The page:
Creative Ideas to Gain Executive Attention and Empathy for Customers


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Customer Experience professionals often face a daunting task: getting executives to truly care about the customer experience.

While executives often talk about customer experience and its importance to the business, sometimes their actions indicate that they do not identify with customers the way the Cx team does. With competing priorities around revenue growth, operational efficiencies, and innovation, customers are often an afterthought on the executive agenda.

Problem is, without customer experience taking up more real estate on the executive agenda, energies around transforming the customer experience will likely be wasted.

To drive transformation the executive team needs to pay attention and to empathize as much as the Cx Professional does, as we had briefly mentioned in our previous post, 3 Simple Ways to Keep Your Company and Culture Customer Centric.  They need to feel and truly understand who their customers are and what it is to be a customer of their company. Below are three ideas Cx professionals can adopt to try to gain executive attention on, and empathy for, the customer experience at your company.

Listen In

One simple approach is to host an event where your executives spend time listening to customer calls or visiting your locations to observe customers interacting with staff. One of our large clients in the communications sector orchestrated an evening where the top 100 leaders across the company were paired up with contact center representatives for two hours to listen in to calls. In listening to one single mother struggling to work out a payment plan that would allow her to put food on the table for her kids while still having access to her communications services one executive pulled out his personal credit card and took care of her debt. Hearing the anxiety and personal struggles of this customer made her – and others like her – more human to an audience that up until then had thought of customers merely as account numbers.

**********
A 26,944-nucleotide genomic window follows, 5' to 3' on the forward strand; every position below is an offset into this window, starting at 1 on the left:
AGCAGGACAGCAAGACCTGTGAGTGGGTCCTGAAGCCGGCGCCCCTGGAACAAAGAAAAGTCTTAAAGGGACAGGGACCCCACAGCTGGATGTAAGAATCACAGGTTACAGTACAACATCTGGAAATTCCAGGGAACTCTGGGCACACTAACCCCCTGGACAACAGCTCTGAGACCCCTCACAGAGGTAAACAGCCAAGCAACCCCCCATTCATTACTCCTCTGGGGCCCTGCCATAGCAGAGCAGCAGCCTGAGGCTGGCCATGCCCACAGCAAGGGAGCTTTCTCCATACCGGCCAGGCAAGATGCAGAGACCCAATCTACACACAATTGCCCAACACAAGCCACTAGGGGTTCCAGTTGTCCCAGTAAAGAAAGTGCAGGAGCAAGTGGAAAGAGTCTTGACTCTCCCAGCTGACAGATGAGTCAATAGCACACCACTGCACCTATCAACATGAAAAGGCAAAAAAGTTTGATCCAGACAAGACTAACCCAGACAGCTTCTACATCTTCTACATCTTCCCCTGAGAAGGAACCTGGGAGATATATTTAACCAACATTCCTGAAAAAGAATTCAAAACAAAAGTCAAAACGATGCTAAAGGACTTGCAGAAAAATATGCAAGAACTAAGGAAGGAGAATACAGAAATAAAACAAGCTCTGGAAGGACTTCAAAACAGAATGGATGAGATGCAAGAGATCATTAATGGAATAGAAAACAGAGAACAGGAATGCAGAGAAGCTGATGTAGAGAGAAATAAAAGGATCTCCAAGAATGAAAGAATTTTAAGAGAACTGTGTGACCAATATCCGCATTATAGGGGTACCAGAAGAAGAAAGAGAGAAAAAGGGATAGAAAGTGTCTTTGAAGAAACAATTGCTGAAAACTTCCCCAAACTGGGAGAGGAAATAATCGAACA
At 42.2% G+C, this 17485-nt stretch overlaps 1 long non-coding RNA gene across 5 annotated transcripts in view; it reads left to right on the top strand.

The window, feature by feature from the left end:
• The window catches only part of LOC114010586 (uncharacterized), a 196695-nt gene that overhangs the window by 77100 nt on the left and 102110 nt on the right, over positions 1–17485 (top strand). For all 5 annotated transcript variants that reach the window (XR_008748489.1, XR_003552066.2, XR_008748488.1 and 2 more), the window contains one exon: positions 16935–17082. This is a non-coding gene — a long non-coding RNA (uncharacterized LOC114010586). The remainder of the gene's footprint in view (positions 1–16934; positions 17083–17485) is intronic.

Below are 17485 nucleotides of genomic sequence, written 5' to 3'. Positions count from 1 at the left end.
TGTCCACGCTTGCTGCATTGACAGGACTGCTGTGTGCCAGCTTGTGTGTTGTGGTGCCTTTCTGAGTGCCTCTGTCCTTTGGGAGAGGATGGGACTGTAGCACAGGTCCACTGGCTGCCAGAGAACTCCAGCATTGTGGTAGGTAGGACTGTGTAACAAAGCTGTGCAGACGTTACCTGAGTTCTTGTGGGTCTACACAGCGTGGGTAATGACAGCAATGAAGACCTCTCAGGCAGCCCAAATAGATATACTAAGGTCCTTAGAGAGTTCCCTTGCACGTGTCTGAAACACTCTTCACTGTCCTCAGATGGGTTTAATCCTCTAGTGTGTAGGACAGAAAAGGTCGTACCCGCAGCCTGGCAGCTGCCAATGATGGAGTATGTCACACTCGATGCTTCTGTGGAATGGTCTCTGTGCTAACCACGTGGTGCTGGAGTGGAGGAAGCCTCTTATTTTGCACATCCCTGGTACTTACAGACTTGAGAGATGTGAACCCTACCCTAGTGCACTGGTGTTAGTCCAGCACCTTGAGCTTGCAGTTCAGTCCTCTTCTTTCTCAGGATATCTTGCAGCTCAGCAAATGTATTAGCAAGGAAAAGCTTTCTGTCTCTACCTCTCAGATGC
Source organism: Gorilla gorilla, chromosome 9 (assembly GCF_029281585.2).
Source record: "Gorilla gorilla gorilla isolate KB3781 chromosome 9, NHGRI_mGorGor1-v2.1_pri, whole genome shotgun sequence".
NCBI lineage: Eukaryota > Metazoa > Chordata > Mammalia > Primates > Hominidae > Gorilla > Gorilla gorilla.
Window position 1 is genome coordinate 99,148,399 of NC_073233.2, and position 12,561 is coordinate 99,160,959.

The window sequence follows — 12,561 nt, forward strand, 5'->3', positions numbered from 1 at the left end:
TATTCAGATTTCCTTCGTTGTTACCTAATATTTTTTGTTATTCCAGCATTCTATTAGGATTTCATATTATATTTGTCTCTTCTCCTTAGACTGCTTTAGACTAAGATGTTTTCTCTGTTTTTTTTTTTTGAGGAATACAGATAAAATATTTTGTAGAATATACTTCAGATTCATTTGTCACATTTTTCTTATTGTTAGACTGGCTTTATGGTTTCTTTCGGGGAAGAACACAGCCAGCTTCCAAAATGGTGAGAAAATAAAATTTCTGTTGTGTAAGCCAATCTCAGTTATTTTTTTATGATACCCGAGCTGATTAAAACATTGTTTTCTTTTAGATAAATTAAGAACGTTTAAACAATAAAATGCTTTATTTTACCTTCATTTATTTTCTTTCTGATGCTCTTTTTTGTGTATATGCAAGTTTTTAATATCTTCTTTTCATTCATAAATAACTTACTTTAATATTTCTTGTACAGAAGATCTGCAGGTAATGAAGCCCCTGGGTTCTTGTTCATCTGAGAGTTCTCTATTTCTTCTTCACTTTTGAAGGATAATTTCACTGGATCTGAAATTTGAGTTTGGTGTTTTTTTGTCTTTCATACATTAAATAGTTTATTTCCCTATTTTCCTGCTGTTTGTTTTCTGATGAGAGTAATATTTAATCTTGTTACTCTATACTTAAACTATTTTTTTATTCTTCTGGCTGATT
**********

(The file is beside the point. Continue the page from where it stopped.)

Talk to Customers

Perhaps better than listening is establishing a program where executives call customers and ask them specific, open-ended questions about the company and their experience. One of our banking clients has a monthly ‘low tech’ listening program during which key executives in the retail banking division are given a short list of customers to call and a set of questions to probe on.  This dialogue allows the executive to engage with the customer, really hear them and probe about their issues and needs.   These insights and stories can then be brought back to the boardroom table – and to town hall and internal meetings – ensuring that what customers have to say is being heard by everyone.

Be a Customer

 I remember a few years ago having the opportunity to hear a Customer Experience leader from Volkswagen give a talk on driving transformation around customer experience at his organization.  He made a point that has stuck with me ever since. He said that no automobile executive has ever actually gone through the process of visiting a dealership, test driving a vehicle, going through the negotiation and financing process.  They don’t have a clue what it’s like to travel their customers’ journey because they have been shielded from having to do so in all their years of driving company vehicles.  How many other industries and companies do the same thing – either by design or by accident?  What better way to get executives to understand the customer journey than to have them become a customer and experience it first hand.

Next post, we will talk about some more creative ideas. Have you got some good ideas about creating executive level attention and empathy for the customer experience?  If so, please share them.

Republished with author's permission from original post.

Xand Griffin
In her role as Marketing Designer at PeopleMetrics, Xand works with the researchers and executive team to develop PeopleMetrics content, reporting, and thought leadership.


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